Baker's marionette shows are nutty, anachronistic puppet spectacles that every Angeleno should see once. Per BBMT website, there's a sold-out $15 Halloween Hoop-de-Doo show scheduled for 2:30 p.m. on Sunday. I expect that there will be a line and some lucky families without reservations will probably get in. Good luck!

9. Share your family's experience using the hashtag #streetsr4families


1. Arrive Early and Take Breaks

It's of course cooler earlier in the day. CicLAvia starts at 9 a.m., and the streets are basically all car-free by about 8:40 a.m. Get there early, then take your lunch break during the mid-day heat. Easier said than done with kids... but still worth a try.

Grand Park's splash pad is awesome!
Grand Park's splash pad is awesome!
Grand Park's splash pad is awesome!

2. Visit Water Parks, Lakes, and Pools

Nothing like water to help keep cool. Bring swimsuits to use pools! Take a break from the route and visit:

    • Belvedere Park Lake: No swimming, but sit on the grass and enjoy the cool breeze off the lake at the East L.A. Civic Center hub. [4837 E 3rd Street map]
    • Belvedere Park Aquatic Center: Open 12:30 p.m. to 5 p.m. on Sunday. Free. To get to the pool from East L.A. Civic Center hub, take the pedestrian bridge over the 60 Freeway [5035 E. First Street map]
    • Grand Park: One of the very best splash-pad-type water features in Los Angeles. Great for toddlers to about 8-year-olds. Splash area is one block west of the CicLAvia route. [200 N Grand Avenue map]
    • The Plunge (Echo Park Deep Swimming Pool): Open 1 p.m. to 5 p.m. on Sunday. Adults $3.50, kids $1. Excellent olympic-size indoor pool with recreation and lap-swim areas, located a half-block east of the route. [1419 Colton Street map]
    • Echo Park Lake: No swimming. Get out on the lake by renting a paddle boat, or just sit on the grass and enjoy the shade and cool breezes. [1632 Bellevue Avenue map]

3. Seek out the Shade in the Second Street Tunnel [2nd Street from Figueroa Street to Hill Street map]

Where is the most shade on the CicLAvia route? That would be the three-block-long Second Street Tunnel under Bunker Hill in Downtown Los Angeles. It can be a little grimy, but with no motor vehicles, the air should be exhaust-free! If it's crazy hot on Sunday, I am expecting that the tunnel might well be the gathering spot that the 4th Street Bridge has been during past CicLAvias.

Other potentially nice shady spots (mostly under those ubiquitous freeways):

    • Metro stations and on air-conditioned Metro trains and buses [many see CicLAvia maps and Metro trip planner]
    • Under the 71o Freeway ramps [Cesar Chavez Avenue between Ford and Humphreys map]
    • Under the 5 Freeway [First Street between State and Cummings map]
    • Under the 110 Freeway [Second Street between Beaudry and Figueroa map]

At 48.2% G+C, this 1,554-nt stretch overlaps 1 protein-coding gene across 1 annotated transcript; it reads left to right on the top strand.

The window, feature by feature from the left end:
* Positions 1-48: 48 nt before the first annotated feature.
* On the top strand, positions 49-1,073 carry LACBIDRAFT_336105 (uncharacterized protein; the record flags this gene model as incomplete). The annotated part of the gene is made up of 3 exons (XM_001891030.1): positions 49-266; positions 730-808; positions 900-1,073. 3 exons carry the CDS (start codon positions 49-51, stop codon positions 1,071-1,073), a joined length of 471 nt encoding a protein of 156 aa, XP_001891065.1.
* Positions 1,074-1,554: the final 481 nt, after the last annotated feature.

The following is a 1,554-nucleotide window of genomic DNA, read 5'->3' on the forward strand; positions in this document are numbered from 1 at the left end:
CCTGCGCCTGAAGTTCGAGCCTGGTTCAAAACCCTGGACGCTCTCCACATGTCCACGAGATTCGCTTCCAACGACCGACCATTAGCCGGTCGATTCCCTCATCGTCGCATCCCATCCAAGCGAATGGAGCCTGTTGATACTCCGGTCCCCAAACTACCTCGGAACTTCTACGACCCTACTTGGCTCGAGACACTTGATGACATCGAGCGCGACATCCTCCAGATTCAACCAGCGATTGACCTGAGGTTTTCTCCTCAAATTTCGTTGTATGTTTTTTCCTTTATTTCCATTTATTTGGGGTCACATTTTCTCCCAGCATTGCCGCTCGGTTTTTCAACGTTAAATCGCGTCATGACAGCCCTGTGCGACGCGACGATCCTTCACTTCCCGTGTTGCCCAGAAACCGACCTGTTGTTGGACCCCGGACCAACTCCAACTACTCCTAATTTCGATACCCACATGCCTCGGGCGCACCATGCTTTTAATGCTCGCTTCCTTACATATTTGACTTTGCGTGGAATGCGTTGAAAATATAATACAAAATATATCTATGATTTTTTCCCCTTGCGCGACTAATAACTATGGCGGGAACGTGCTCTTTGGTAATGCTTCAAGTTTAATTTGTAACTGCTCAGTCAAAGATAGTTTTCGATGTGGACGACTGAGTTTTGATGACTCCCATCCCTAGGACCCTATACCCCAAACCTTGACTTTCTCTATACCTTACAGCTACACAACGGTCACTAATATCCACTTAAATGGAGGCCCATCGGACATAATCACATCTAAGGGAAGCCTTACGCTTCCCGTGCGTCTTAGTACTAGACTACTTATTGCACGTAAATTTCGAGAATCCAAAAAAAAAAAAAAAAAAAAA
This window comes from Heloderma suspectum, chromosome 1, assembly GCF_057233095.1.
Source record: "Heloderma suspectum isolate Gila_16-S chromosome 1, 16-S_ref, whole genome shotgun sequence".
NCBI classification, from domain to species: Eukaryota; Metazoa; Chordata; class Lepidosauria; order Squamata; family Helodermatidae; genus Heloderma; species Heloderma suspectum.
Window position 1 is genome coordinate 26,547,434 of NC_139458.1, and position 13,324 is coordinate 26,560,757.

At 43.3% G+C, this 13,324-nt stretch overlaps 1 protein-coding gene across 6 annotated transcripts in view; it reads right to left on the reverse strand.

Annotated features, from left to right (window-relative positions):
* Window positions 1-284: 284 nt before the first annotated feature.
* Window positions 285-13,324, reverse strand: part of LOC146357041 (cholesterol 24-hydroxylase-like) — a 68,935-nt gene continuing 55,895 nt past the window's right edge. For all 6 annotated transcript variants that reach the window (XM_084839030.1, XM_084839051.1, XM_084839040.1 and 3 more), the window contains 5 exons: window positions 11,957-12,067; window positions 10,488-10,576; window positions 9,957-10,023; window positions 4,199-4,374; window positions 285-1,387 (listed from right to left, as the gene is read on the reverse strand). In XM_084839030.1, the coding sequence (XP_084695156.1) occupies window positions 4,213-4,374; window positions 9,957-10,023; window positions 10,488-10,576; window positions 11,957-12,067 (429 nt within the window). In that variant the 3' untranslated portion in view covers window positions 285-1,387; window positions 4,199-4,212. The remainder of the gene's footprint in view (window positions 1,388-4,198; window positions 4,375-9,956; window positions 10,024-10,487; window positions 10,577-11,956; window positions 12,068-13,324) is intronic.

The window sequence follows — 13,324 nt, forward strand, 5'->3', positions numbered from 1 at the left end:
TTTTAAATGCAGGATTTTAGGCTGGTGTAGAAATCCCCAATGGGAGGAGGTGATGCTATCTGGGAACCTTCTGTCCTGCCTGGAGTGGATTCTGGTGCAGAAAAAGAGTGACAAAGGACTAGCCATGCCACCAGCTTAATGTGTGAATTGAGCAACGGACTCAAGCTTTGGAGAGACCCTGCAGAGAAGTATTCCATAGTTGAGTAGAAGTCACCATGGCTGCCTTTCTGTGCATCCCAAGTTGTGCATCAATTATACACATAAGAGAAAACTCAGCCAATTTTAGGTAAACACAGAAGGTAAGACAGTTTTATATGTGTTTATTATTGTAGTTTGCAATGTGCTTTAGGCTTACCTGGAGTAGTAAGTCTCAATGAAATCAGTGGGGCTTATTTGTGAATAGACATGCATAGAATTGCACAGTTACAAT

• Under the First Street Bridge over Glendale/2nd Street [100 N Toluca Street map]
    • Under the 101 Freeway [Glendale Blvd between Bellevue and Temple map]

4. Eat Plenty of Cold and Sweet Desserts

There are lots of places to find raspados (basically Mexican shaved ice snow cones) mostly along the eastern leg of the route, including the top four establishments listed below. There's plenty of other cold sweet stuff on the eastside: diablitos, bionicos, aguas frescas, y mas. Plus more cold treats all over, including all of these places on the CicLAvia route:

    • Raspados Zacatecas - East L.A. [422 Ford Blvd map]
    • Two Scoops of Fudge Neveria - East L.A. [4308 Cesar Chavez Avenue map]
    • El Rincon De Ross Ice Cream Shop - Boyle Heights  [2242 Cesar Chavez map]
    • J&F Ice Cream Shop - Boyle Heights [1703 Mariachi Plaza map]
    • Mikawaya Mochi Ice Cream - where the now-ubiquitous Mochi ice cream was invented - Little Tokyo [Japanese Village Plaza Ped Mall map]
    • Yamazaki Bakery - Little Tokyo [Japanese Village Plaza Ped Mall map]
    • Little Tokyo Ice Cream and Yogurt - Little Tokyo [Japanese Village Plaza Ped Mall map]
    • Pinkberry - Little Tokyo [332 2nd Street map]
    • McConnell's Fine Ice Cream - at Grand Central Market on Broadway Downtown L.A. [317 S. Broadway map]

5. Visit Air-Conditioned Public Libraries

Take a break and experience the world in a book. Most city and county branch libraries are closed Sundays, but these two will be open and profusely cooled:

    • East L.A.: Not only is the county's East L.A. Civic Center Library is open 1 p.m. to 5 p.m., but they're even hosting a book fair! Buy new and used books there this Sunday. [4837 E 3rd Street map]
    • Downtown L.A. Central Library: Located just 3 blocks west of the route, this beautiful historic library is open Sunday 1 p.m. to 5 p.m. [630 W 5th Street map]
Three generations: Caron Reid, Sadio Woods, and Sadio's son.
Three generations enjoying CicLAvia in 2013: Caron Reid, Sadio Woods, and Sadio's son. Photo: Sahra Sulaiman/Streetsblog L.A.
Three generations: Caron Reid, Sadio Woods, and Sadio's son.


More useful information at these earlier Streetsblog CicLAvia articles:

Or watch one of a half-dozen excellent CicLAvia Streetfilms!

Stay in touch

Sign up for our free newsletter

More from Streetsblog Los Angeles

Measure HLA Is Now Officially Law for L.A. City

Check the city maps to find what bus, bike, and walk improvements are coming to streets in your neighborhood

April 12, 2024

Metro Releases Final Environmental Documents for Southeast Gateway Line

The new Southeast Gateway Line EIS/EIR doesn't have major changes compared to the draft EIS/EIR released in 2021

April 10, 2024
See all posts